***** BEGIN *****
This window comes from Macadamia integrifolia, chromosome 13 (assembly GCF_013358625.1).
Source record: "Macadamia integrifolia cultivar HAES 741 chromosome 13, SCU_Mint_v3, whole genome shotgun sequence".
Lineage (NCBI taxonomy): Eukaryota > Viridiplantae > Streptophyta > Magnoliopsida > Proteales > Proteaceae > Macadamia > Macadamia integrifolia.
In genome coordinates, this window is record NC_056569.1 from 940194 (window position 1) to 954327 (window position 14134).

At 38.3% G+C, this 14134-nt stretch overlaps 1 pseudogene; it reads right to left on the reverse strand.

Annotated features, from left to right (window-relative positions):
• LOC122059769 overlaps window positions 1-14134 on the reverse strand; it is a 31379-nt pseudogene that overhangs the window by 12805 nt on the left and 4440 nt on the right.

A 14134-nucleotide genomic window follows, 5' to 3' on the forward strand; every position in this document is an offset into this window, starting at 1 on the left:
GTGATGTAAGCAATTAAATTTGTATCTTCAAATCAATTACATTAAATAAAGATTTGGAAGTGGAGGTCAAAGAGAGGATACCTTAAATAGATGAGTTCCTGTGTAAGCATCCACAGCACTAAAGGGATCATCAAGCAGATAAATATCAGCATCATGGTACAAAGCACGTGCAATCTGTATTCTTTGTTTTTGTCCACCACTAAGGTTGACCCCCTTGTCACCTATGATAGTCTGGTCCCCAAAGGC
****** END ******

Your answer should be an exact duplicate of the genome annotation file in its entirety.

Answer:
This window comes from Macadamia integrifolia, chromosome 13 (assembly GCF_013358625.1).
Source record: "Macadamia integrifolia cultivar HAES 741 chromosome 13, SCU_Mint_v3, whole genome shotgun sequence".
Lineage (NCBI taxonomy): Eukaryota > Viridiplantae > Streptophyta > Magnoliopsida > Proteales > Proteaceae > Macadamia > Macadamia integrifolia.
In genome coordinates, this window is record NC_056569.1 from 940194 (window position 1) to 954327 (window position 14134).

At 38.3% G+C, this 14134-nt stretch overlaps 1 pseudogene; it reads right to left on the reverse strand.

Annotated features, from left to right (window-relative positions):
• LOC122059769 overlaps window positions 1-14134 on the reverse strand; it is a 31379-nt pseudogene that overhangs the window by 12805 nt on the left and 4440 nt on the right.

A 14134-nucleotide genomic window follows, 5' to 3' on the forward strand; every position in this document is an offset into this window, starting at 1 on the left:
GTGATGTAAGCAATTAAATTTGTATCTTCAAATCAATTACATTAAATAAAGATTTGGAAGTGGAGGTCAAAGAGAGGATACCTTAAATAGATGAGTTCCTGTGTAAGCATCCACAGCACTAAAGGGATCATCAAGCAGATAAATATCAGCATCATGGTACAAAGCACGTGCAATCTGTATTCTTTGTTTTTGTCCACCACTAAGGTTGACCCCCTTGTCACCTATGATAGTCTGGTCCCCAAAGGC